RYA Scotland has responded to the current Scottish Government consultation on the Crown Estate in Scotland which closes on 29th March.

The consultation provides an opportunity to help shape the long term framework for the devolved management of the Crown Estate in Scotland and how the revenue should be used to benefit Scotland and communities. A new framework will require legislation at the Scottish Parliament and this consultation focuses on the future purpose of the Crown Estate in Scotland and what changes are needed to the existing legislation to deliver that purpose.

“This consultation is a once in a lifetime opportunity to help shape the future management of The Crown Estate in Scotland and how the revenue can be used to benefit Scotland and communities. It is vital that all interests respect other views on the options for change and grasp the opportunities by working together to agree practical solutions.” Roseanna Cunningham MSP Cabinet Secretary for the Environment, Climate Change and Land Reform.

The formal submission has been prepared with input from members of the RYA Scotland Cruising and General Purposes Committee, Council and Management Committee. It is very in depth and truly representative of the Scottish boating community interests, whether connected to RYA Scotland or not.

Howard Marsden of RYA Council noted. “The response is very encompassing and thoughtful. Whoever was involved in it has put in a lot of work. I think I would direct members of the boating community who wonders what RYAS does with their subscriptions to read the document.”

Overview of RYA Scotland Response

RYA Scotland has no particular view on the devolution of powers if, and provided that, any agency or body controlling the seabed continues to uphold and vindicate the public right of navigation (including anchoring) and the public use of the foreshore.

Similarly, we understand the benefits of further devolution to local authorities where there is an established competence in the management of marine assets as in the case of Orkney and Shetland

However, we do have concerns about the proposed further devolution or decentralisation of the exercise of these powers to local levels where there is as yet no established competence to implement or manage the complex and interconnected interests around what are currently Crown Estate assets in Scotland and, while we know that some other Local Authorities have qualified staff for dealing with marine matters, we believe additional staff would be needed.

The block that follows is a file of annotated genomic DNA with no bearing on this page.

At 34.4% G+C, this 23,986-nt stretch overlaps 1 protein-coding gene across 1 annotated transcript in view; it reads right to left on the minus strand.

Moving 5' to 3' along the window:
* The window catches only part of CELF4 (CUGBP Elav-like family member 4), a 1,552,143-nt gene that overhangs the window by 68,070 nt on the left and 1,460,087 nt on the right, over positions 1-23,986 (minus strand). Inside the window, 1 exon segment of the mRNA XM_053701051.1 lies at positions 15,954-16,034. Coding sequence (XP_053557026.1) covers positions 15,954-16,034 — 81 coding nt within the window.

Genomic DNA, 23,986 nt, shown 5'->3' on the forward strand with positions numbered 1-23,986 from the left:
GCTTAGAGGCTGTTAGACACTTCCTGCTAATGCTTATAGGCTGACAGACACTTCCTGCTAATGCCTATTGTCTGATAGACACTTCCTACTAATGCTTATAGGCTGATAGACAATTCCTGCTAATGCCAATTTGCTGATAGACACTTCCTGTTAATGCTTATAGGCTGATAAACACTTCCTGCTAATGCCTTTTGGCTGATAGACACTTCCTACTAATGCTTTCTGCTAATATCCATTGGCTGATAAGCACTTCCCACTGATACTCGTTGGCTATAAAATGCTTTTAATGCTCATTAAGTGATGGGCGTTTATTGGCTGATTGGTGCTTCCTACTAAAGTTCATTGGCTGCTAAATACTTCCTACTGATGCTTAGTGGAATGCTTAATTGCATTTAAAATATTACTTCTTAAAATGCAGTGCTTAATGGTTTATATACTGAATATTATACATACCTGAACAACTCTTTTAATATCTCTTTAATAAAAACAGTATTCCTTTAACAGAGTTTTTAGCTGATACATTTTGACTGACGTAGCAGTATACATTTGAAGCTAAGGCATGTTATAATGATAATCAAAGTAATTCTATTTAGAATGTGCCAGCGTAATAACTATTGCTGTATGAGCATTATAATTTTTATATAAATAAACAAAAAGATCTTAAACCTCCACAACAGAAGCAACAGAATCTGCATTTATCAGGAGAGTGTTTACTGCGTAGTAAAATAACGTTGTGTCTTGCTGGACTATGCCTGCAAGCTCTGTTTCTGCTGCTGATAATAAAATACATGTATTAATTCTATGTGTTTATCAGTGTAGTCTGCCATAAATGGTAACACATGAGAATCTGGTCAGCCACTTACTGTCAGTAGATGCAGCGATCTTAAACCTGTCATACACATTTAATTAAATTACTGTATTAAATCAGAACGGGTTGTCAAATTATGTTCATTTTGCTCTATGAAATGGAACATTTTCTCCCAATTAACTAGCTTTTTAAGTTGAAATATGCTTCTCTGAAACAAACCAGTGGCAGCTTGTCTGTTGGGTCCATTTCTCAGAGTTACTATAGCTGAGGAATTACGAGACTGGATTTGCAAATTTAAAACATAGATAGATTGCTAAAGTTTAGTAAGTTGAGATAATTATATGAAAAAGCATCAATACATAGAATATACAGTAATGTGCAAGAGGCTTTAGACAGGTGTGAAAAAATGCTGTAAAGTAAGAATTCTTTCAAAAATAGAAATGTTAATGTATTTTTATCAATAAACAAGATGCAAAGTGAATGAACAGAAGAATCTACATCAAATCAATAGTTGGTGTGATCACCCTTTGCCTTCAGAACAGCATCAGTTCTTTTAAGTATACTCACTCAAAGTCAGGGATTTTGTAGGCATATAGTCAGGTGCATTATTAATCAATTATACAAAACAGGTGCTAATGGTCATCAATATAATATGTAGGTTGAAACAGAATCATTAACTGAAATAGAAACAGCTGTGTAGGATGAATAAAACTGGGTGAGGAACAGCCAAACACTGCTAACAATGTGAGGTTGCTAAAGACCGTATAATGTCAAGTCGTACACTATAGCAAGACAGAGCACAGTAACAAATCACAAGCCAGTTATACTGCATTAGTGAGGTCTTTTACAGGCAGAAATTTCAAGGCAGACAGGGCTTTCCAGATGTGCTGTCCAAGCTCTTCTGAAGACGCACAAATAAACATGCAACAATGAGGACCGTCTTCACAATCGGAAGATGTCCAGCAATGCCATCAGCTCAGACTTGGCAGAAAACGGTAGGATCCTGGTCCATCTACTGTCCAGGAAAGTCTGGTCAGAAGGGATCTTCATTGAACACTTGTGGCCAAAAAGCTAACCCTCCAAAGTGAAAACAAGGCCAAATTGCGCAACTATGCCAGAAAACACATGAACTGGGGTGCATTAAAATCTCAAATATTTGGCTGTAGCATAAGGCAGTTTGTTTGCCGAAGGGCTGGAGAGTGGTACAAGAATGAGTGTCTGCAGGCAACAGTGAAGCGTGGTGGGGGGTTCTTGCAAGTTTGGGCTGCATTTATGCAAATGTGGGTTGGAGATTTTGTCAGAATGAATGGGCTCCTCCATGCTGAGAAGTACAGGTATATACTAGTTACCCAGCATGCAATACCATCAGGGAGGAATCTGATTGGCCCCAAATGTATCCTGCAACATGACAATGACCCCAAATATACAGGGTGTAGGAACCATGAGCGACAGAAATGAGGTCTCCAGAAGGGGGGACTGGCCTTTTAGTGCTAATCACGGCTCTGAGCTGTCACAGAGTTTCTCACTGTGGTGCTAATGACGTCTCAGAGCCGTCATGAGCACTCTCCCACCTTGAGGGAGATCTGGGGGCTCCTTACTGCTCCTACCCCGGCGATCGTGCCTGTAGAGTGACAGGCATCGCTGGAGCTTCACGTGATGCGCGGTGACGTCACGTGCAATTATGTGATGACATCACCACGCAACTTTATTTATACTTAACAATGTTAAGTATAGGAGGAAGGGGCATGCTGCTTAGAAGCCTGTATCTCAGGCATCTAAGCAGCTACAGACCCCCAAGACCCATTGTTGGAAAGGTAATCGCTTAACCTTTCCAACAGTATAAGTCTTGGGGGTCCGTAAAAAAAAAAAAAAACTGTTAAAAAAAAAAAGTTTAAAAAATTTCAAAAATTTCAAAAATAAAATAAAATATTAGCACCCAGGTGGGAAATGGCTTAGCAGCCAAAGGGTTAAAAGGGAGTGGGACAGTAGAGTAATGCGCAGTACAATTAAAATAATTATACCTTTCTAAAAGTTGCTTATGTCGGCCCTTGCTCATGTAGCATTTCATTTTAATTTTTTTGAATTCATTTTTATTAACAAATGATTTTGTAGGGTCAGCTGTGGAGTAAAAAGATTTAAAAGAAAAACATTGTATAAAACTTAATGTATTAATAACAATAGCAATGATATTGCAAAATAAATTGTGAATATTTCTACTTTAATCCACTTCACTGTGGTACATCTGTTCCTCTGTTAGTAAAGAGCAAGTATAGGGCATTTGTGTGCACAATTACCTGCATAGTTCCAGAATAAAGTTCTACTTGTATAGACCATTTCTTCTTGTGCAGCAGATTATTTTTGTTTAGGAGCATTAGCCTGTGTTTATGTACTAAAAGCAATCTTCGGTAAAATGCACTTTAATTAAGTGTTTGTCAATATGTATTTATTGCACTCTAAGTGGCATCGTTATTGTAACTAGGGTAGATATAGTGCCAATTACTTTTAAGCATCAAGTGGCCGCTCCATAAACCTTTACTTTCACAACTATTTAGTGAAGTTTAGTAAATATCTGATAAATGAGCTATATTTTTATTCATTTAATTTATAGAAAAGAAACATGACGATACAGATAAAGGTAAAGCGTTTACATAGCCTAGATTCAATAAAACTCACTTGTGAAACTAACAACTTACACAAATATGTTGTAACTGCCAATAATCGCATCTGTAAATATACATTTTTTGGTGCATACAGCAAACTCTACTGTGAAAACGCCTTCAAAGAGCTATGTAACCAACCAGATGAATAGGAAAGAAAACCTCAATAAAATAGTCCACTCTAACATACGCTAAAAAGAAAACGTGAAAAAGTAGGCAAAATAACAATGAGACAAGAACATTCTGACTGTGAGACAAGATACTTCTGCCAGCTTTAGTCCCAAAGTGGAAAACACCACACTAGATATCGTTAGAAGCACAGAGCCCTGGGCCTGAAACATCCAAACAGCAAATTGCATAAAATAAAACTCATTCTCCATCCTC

In light of the current economic circumstances, we are concerned that the bodies receiving these new powers may not have the financial or staff resource to properly discharge their duties in respect to marine seabed and foreshore management with the required degree of competence.  We perceive a degree of interest from parties who have only noted the financial return from managing these assets and have not understood the associated liabilities. The obligation to maintain the seabed and remove derelict equipment needs to be seen as the corollary of obtaining income from it.

RYA Scotland believes that the current model for seabed management in Scotland has been efficient and cost effective.  We recognise the importance of increased local accountability but have significant concerns that current proposals to decentralise the work of the Crown Estate could lead to a fragmented, inefficient and inconsistent approach to seabed management which may be detrimental to resident maritime users, visitors to our world class cruising waters, public rights of navigation and to the affected coastal communities.

We believe marine licensing should remain the responsibility of Marine Scotland to avoid any perceived conflict of interest between licensing and revenue raising powers and there is a risk that funds available become so diluted that consequent investments have a lower return than would be the case if strategic investments could be managed and funded nationally.

We would favour long term arrangements for the management of Crown Estate assets in Scotland which:

  • maintain the public right of navigation (including anchoring) and the public use of the foreshore,
  • provide a national body to oversee a framework of policy and practice which guides local decision making,
  • maintains service provision at reasonable and uniform cost,
  • engages the full range of stakeholders (including communities of interest) and
  • provide a process for appeals and or complaints relating to actions taken or not taken by a body managing Crown Estate assets

The full  RYA Scotland formal response is available here. The RYA Scotland response must be read alongside the full consultation document (https://consult.scotland.gov.uk/crown-estate-strategy-unit/long-term-management-of-the-crown-estate/ ) to keep our answers in context.